Cat no. 739

War of the Worlds

Running time31:37 Black & White Sound 1952 Clacton-on-Sea, Essex

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Amateur adaptation of H.G.Wells' novel 'War of The Worlds'.


AmateurDramaScience Fiction

During the day-to-day life of Clacton-on-Sea with its sea front, pier and its busy town centre, traffic fills the streets. Motor cars, bicycles and busses predominate but there is one horse and cart in the town centre. At a dance at the social club the young people; jackets and (sometimes) ties for the men, dresses for the women, dance together.

Little does Clacton-on-Sea know that Martians are landing, live-action in the streets of is intercut with animated sequences of the fighting machines. The Martian is dressed like a medieval Knight, with a square shaped head and poor skin. The sound of heat rays signal Clacton's burning. The police and later the fire brigade leap into action. Unaware of the invasion the council chamber sits as normal, likewise folk drink in the pub, sit in the barber's shop and the library all without a clue of Clacton's fate. The Martian emerges from the capsule and then rampages through Clacton. The people frantically clamber onto buses and dead bodies lie in piles. The Martians take prisoners as women run to escape from the Martians. One woman takes refuge in the Clacton Century cinema, she climbs up the building in an attempt to escape.


War of the Worlds At Clacton. In the early 1950s, Clacton Youth and Day Release Centre, with the help of local film maker Lew Broom, produced a 25 minute film of HG Well's 'War of the Worlds'. With local people taking part, the film was shot around the town, and there are many fascinating scenes of the streets and shops in 1952. The film was rescued by Mr. Russell of Walton-on-the-Naze, and passed to the Archive for restoration. This proved to be one of the more complex conservation tasks the Archive has undertaken. 'War of the Worlds' was originally shown on a 16 mm projector running at 16 frames per second with the sound track coming from a set of discs. The film was shot on negative stock (the negative has been lost) and all that remains is a cut version of the film and a small roll of odd shots and sequences.The first job in restoring the film was to transfer the discs in their numbered order to 16 mm fully-coated magnetic track. After this the film and track were run together on a Steenbeck and synchronisation began. It soon became clear that a large chunk of the picture was missing at the beginning of the film. This was found in the roll of odd shots and sequences. It appears that part of the film was removed to show separately at a later date, as an example of what Clacton looked like in the early 1950s. This sequence was put back, and the film began to take shape again. However, other problems occurred. When shown originally, it seems probable that the discs were played on alternate turntables and mixed across at appropriate points in the action. The sound track consisted of music with commentary in palce over the top, usually fitting the picture. Plenty of music was recorded on each disc, so it was not always apparent when the change-over to the next record took place, particularly in the absence of commentary.No paperwork regarding sound or picture has survived (if ever there were any). An added problem was getting the 78 rpm discs and the 16mm separate magnetic track running as near as possible to what was hoped to be the correct speed as originally intended. Further editing brought the sound in line with the picture - a job that took considerably longer than at first imagined. It was necessary to produce a single track for restoration purposes rather than try to recreate a disc presentation every time the film needs to be viewed. However, the original picture and discs will be kept to illustrate this way of making a sound film at that time. To complete the restoration of the 'War of The Worlds' the picture was cleaned, a duplicate picture negative produced, the magnetic track transferred to sound negative, a new optical print made. On Friday 16th March 1990, almost 500 people crowded into the West Cliff Theatre at Clacton to see films of Old Clacton plus the new print of the restored 'War of the Worlds'. (EAFA Newsletter, 1990.).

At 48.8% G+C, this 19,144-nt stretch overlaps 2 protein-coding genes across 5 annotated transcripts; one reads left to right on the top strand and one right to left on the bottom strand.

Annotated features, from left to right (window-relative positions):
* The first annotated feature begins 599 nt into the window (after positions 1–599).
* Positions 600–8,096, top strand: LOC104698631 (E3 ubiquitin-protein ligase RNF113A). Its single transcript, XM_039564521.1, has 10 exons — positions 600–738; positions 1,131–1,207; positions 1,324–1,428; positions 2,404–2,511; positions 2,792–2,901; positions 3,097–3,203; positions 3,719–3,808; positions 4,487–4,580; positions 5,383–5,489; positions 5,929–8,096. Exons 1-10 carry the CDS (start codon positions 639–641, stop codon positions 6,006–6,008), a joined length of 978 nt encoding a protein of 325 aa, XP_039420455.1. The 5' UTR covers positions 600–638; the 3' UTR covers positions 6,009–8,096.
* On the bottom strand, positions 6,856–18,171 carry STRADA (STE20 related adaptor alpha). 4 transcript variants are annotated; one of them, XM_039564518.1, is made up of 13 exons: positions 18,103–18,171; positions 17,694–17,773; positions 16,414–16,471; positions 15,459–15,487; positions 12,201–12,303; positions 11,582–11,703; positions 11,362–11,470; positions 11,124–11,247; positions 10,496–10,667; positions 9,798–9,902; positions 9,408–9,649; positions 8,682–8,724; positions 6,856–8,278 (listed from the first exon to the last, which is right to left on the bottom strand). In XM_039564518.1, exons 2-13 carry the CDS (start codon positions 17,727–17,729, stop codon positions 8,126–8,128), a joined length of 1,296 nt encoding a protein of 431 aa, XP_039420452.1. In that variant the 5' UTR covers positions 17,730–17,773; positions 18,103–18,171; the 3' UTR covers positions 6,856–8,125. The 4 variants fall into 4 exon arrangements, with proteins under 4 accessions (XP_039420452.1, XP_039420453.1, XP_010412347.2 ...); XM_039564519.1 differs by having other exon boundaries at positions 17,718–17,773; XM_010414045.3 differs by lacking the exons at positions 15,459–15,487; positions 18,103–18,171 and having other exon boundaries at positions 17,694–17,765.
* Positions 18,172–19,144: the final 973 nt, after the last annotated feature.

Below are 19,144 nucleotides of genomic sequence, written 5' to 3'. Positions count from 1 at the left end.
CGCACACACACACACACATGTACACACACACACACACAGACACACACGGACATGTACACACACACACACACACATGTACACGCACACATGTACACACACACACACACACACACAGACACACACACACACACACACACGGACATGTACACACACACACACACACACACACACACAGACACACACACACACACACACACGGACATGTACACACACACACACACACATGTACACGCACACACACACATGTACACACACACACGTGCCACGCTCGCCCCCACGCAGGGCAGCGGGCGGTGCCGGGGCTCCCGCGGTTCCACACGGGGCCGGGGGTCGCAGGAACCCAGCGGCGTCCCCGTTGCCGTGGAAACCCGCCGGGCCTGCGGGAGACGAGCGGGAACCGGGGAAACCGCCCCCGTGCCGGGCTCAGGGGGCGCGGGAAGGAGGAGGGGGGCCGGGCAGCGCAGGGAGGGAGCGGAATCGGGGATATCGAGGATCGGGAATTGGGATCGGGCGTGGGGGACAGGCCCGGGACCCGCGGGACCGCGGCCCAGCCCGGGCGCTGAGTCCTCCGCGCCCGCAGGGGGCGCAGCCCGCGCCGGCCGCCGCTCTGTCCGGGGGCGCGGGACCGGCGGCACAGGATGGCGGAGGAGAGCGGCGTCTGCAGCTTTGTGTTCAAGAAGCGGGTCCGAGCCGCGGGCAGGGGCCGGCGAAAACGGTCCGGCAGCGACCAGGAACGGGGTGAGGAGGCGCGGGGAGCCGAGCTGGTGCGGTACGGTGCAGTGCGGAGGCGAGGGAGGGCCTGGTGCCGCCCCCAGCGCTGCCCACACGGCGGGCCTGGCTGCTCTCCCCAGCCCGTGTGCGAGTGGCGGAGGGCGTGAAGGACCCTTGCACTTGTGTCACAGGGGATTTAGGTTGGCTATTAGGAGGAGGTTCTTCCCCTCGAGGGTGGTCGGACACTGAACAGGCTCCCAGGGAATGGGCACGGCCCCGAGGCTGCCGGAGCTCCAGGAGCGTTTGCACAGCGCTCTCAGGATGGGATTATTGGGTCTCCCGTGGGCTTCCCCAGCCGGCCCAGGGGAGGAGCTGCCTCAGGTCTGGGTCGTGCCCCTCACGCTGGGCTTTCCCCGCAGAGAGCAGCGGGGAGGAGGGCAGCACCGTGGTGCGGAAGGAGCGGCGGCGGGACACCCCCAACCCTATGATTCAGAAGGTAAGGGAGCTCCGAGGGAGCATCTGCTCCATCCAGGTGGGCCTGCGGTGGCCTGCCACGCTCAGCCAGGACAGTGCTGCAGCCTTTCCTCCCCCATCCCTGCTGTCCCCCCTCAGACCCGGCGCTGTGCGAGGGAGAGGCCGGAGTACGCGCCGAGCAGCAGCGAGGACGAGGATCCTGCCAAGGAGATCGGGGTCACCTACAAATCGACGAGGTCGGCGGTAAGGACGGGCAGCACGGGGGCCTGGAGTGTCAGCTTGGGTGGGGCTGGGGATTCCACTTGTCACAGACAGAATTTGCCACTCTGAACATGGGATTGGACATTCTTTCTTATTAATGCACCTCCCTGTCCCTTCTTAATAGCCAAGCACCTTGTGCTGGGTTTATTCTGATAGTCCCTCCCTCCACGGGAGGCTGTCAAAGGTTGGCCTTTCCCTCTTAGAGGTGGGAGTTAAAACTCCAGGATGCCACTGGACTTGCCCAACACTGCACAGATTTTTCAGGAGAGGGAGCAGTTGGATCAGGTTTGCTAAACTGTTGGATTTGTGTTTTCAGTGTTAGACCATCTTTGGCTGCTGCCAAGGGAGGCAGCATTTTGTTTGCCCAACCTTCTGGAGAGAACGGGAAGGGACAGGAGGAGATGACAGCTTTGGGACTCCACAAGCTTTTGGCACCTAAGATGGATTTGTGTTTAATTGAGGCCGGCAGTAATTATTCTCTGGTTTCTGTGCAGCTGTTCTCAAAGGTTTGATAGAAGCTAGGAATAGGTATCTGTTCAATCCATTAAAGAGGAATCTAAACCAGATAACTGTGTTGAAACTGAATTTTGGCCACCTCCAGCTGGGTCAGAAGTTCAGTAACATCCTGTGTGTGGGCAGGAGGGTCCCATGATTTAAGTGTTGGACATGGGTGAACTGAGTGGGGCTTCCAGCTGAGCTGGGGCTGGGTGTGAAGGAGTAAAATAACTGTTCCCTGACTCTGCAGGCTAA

Featured Organisations:

Clacton Youth Clubs; Essex County Constabulary; Essex County Fire Brigade

Featured Buildings:

The Century Cinema, Clacton-on-Sea; Clacton Pier

Clacton County Youth Centre

L.F. Broom; John Hook

L.F. Broom

Peter Garrard; T. Wiseman

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